As a Minnesota transplant who received his undergraduate education at the University of Virginia and his medical degree from Virginia Commonwealth University, I wish to weigh in on the recent events in Charlottesville, Va. I want to say how completely inadequate it was of President Donald Trump to respond to this overt act of race-driven terrorism by merely condemning “violence” and hatred “from all sides.”

Such platitudes are flaccid at best and dangerous at worst — dangerous because they in no way revoke the “permission” white nationalists seek to act out in ever-more-brazen ways in our country.

A couple of words must be said regarding the culture of the South. The idea of white racial superiority is by no means rare. While only about 50 individuals gathered to march in the “Unite the Right” rally, and only one of those was willing to risk his life and freedom to allegedly commit vehicular homicide, the notion that whites are more “authentic” Americans than people of color or other backgrounds is widespread.

In many parts of the South, the Civil War is still referred to as the “War of Northern Aggression.” And they do not celebrate Martin Luther King Jr. Day, per se. Rather, it is “Lee-Jackson-King” day — as in Robert E. Lee, Stonewall Jackson and Martin Luther King Jr. Day — in that order.

Finally, there was substantial controversy when a statue of black tennis great Arthur Ashe was added to Monument Avenue in Richmond, Va., in 1996. It was asserted by many that Ashe, though a great athlete, did not belong alongside such venerated Confederate heroes as Lee, Jackson and Jefferson Davis.

So even if violence is isolated and rare, the culture from which it springs is not.

Let us talk for a moment about simply “condemning violence” — as if violence itself constitutes a universally recognized moral evil. It does not. We accept that violence is actually an appropriate response to injustice and persecution when all efforts at nonviolent remedy have failed. We do not grow up learning that the American Revolution was “regrettable” and that both sides were equally responsible for the “violence.” We are taught that systematic imposition of hostile and unfair rules on the colonists — “taxation without representation” — was addressable in no other way.

What is condemnable, or not, about violence are the factors and ideology that caused it. We have complete sympathy for the food riots in this country during the Great Depression. And the many slave rebellions. We do not have sympathy for the homophobia that compelled Omar Mateen to kill 49 people in an Orlando nightclub in 2016.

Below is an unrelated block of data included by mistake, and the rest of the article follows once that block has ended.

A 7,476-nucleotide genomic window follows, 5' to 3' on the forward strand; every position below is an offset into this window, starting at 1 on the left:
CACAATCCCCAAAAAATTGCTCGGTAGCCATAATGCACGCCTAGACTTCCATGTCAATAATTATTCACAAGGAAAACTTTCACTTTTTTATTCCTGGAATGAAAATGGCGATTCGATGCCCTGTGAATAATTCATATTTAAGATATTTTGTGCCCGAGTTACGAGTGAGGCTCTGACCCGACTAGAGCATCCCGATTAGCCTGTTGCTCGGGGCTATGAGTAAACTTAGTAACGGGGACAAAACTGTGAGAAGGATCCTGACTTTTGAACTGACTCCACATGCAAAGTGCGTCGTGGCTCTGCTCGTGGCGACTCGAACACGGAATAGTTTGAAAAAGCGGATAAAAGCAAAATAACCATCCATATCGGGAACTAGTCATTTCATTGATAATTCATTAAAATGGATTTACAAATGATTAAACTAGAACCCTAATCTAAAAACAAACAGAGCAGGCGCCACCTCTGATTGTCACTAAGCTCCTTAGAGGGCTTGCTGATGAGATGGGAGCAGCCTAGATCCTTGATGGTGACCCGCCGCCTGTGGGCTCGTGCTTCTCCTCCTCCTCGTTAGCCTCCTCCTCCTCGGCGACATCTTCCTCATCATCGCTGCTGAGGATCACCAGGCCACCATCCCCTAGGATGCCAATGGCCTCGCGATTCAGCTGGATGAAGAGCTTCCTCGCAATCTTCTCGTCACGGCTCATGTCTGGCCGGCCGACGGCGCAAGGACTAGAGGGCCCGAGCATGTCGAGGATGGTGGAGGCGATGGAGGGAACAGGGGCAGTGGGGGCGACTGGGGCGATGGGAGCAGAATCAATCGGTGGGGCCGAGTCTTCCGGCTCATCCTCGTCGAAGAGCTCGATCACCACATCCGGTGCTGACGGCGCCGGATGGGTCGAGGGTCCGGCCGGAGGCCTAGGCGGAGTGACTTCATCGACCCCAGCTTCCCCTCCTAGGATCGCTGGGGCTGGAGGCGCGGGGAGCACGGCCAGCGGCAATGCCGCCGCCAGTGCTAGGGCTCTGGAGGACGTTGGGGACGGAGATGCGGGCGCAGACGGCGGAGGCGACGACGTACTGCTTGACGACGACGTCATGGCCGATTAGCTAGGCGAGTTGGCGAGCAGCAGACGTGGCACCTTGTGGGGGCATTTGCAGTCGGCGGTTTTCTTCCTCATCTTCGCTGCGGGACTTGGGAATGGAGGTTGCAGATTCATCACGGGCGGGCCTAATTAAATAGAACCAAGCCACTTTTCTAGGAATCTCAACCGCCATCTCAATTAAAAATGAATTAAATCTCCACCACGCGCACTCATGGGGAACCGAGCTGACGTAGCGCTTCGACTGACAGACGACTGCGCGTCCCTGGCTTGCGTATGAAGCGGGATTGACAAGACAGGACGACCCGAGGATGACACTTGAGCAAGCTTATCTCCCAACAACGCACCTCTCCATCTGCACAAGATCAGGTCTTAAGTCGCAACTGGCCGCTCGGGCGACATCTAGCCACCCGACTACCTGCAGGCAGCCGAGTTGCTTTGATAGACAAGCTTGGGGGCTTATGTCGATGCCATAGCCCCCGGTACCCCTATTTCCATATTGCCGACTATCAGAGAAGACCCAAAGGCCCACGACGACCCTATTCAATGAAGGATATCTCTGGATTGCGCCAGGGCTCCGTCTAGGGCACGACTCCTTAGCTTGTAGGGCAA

It is completely inappropriate to call out hatred on “many sides” after such a disgraceful display as we just witnessed. Hatred does indeed spring from multiple sources. Ideologies that historically have been particularly efficient at generating animosity include religion and nationalism.

But there was only one such divisive ideology on display on Saturday — racism, and it was advocated by just one group, white nationalists. The violence was instigated by those who think that because they are Caucasian they should be recognized as more authentically American and deserving of preferred status.

Such an ideology is inherently violent, because someone who thinks that way is not going to tolerate “just getting along” with those he views as inferior if they are granted equal treatment under the law. Supremacists view that as a source of grave injustice. And a sense of injustice has always been a motivator for violent acts.

While it may not be possible to persuade such individuals of the wrongness of those ideas, it is possible to at least marginalize and disempower them by making clear that their ideology is not welcome in America. But such condemnation was noticeably absent.

On Monday, Trump came out with a statement calling “racism evil” and white nationalists “repugnant.” But he missed the opportunity to respond effectively. Uttering such sentiments now will be viewed by his white nationalist supporters as Trump simply being politically expedient after days of backlash. They will not see this as Trump truly disagreeing with them. They can also point to actual policies of his, such as travel bans on Muslim majority countries and walls to keep out Mexicans, as evidence that he is still sympathetic to their cause.

Saturday was a dark day in Charlottesville and the nation. Unless there is a reversal, and our leadership creates a culture of true inclusiveness, I fear that more are ahead.

 

Chris Johnson is a physician working in the Allina Health Care System and serves on the Department of Human Services Opioid Prescribing Work Group and the Minnesota Medical Association’s Board of Trustees. The opinions expressed here are solely his own.